The English, however, knew what was going on. They quickly grasped a fact as true now as it was then: that the one certain defence against a submarine is to run away. Their ships left the coast of France—at least, they carefully kept out of the sailing range of Fulton’s boat. For several months Fulton kept up a weary vigil, but the British admiral gave him no opportunity. This failure disgusted the impatient Napoleon. He denounced Fulton as a charlatan and a visionary, and dismissed him from his service. French naval historians have always asserted that this precipitate action was the greatest mistake of Napoleon’s career—that he thus threw away his one chance of defeating England and of saving his own empire.
Another nation, however, appreciated the meaning of Fulton’s work. This was England itself. The British government, even while the French experiments were going on, was constantly soliciting the American to come to London. Fulton’s friend the Earl of Stanhope, himself something of a scientist and mechanician, was especially insistent; and the English even sent secret emissaries to Paris to entice Fulton away. When Napoleon finally rejected his plans, therefore, Fulton went to England. William Pitt, who had become Prime Minister, received him cordially; the fact that Fulton had been energetically attempting to blow up the whole British navy apparently caused no hard feelings at all. “If your boat is introduced into practice,” said Pitt, after examining Fulton’s drawings, “it will annihilate all military marines.” Soon afterward Fulton entered Deal Harbor in his submarine and blew up a Danish brig of two hundred tons. Deal Harbor, it may. be noted, is precisely the place where a German submarine a few weeks ago destroyed a British torpedo-boat.
The man chiefly responsible for the modern development of this unpopular craft was another American, John P. Holland, who died a few days after the breaking out of the present war. Mr. Holland, born in Ireland in 1841, was an ardent Irish patriot. As a young man he Was a conspicuous leader in the celebrated Fenian order—a secret society which aimed at overthrowing British rule in Ireland. This ambitious scheme, as well as all others aimed at the integrity of England, ran afoul of the same obstruction— the British fleet. In meditating this problem, Holland arrived at precisely the same solution as had Bushnell and Fulton : a submarine!
JOHN HOLLAND’S “FENIAN RAM.”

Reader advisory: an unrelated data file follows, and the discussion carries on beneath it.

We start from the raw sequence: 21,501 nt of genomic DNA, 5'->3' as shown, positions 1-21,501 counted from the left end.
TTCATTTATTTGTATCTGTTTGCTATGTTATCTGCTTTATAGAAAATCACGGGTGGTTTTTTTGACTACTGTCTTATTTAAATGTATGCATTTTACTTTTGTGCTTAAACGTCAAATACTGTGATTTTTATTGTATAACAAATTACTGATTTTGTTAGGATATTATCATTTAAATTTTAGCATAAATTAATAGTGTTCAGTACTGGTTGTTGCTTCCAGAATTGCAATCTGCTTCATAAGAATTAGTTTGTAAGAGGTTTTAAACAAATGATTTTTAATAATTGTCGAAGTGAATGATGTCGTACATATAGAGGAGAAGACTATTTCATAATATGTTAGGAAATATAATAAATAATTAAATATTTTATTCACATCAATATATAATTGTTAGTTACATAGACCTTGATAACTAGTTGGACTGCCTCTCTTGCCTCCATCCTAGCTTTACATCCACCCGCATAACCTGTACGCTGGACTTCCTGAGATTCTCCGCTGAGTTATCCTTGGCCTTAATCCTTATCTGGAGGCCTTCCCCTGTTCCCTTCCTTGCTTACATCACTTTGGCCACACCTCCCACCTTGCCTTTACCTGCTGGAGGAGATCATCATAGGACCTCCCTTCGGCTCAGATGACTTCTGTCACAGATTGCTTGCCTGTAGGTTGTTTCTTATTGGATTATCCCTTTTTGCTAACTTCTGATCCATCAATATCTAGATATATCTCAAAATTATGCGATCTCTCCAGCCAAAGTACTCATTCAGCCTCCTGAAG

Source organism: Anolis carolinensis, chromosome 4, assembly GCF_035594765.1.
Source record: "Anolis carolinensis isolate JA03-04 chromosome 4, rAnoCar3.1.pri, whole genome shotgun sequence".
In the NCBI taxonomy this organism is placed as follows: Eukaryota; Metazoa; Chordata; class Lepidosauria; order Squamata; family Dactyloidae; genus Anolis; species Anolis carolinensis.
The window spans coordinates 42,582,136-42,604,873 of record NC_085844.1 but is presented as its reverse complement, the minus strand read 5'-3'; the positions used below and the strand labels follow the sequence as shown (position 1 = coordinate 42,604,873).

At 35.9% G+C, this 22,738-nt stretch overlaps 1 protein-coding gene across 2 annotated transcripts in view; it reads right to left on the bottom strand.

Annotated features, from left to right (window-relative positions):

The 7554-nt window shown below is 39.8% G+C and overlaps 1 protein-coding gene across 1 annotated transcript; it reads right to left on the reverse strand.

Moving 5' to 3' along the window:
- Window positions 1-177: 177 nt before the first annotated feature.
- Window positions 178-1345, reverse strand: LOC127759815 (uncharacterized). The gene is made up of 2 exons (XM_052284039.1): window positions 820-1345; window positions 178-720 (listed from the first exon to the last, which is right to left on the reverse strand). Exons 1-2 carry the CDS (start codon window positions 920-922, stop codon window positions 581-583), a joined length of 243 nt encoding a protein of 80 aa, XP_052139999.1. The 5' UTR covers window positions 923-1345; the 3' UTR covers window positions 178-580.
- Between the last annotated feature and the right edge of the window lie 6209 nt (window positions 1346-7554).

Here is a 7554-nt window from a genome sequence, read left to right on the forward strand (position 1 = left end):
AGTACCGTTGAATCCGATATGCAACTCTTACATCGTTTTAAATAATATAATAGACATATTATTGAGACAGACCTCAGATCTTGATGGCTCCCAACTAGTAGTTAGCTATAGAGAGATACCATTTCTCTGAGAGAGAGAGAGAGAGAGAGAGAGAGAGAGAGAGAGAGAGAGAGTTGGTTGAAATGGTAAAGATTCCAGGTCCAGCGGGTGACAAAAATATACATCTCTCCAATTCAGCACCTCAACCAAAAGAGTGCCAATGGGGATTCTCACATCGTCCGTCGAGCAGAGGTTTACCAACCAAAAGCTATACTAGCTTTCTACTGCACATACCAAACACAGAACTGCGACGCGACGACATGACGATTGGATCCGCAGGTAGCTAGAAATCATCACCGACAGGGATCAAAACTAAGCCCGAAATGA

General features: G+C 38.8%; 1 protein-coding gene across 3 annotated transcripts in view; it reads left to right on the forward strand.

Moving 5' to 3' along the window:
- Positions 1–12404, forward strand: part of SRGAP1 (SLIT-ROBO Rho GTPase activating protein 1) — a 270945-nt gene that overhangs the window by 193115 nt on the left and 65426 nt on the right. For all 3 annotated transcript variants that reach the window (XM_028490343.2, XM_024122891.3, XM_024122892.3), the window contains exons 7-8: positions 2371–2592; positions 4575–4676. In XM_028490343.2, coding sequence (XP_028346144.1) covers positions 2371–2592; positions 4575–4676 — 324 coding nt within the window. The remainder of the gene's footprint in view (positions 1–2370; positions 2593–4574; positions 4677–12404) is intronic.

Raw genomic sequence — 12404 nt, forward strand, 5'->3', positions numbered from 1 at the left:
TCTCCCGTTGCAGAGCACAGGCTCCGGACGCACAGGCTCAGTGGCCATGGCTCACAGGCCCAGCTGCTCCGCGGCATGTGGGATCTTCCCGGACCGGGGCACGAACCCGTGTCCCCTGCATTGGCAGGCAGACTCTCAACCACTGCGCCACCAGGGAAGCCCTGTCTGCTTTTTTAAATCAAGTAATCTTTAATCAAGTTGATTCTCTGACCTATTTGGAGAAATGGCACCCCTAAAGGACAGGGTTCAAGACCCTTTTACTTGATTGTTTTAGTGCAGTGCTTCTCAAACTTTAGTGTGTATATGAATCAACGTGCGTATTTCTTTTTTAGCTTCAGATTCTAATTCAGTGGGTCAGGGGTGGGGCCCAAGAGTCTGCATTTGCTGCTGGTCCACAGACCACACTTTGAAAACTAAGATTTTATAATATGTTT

The chief object of these Fenian conspiracies was a war between the United States and England; one of the conditions of peace, it was assumed, would be an independent Irish republic. The Irishmen eagerly fell in with Holland’s scheme for submarines. They raised $50,000, all contributions in pennies, dimes, and dolíais. With this Holland set to work. The “Fenian ram”—it was really not a “ram” at all—was the result. According to those who participated in the experimental voyages, the vessel worked satisfactorily. She was about twenty feet long, and carried three men, one to run the engine, one to steer, and one to shoot the torpedo. Inasmuch as the threatened Anglo-American war never materialized, this dangerous machine found itself without an occupation. Once started making submarines, however, Holland went on. Like all other submarine inventors, he acknowledges his fundamental obligations to David Bushnell. There had been many attempts to improve Bushnell’s plans, he said, “but it was not until 1881 that anything had been built that could compare with the Turtle.’’ Still, the modern submarine, as it exists now in all the navies of the world, is Holland’s work. In 1903, when England first began to build this type of ship, the government had to purhcase from Holland the right to use his patents. In view of the history of Holland’s boat, this transaction is not entirely lacking in humor.
Japan, when it began to equip its navy with submarines, purchased thirteen directly from Holland’s company.
Holland, like Fulton, believed that the submarine would eventually end naval warfare. It would place all navies on an equality, so far as sea control is concerned. The perplexing problem, he said, could have but one solution : “Nations with seaports will have to refrain from making war.” The next few months should show what basis there is for this prophecy.
The story you want is part of the Maclean’s Archives. To access it, log in here or sign up for your free 30-day trial.
Experience anything and everything Maclean's has ever published — over 3,500 issues and 150,000 articles, images and advertisements — since 1905. Browse on your own, or explore our curated collections and timely recommendations.WATCH THIS VIDEO for highlights of everything the Maclean's Archives has to offer.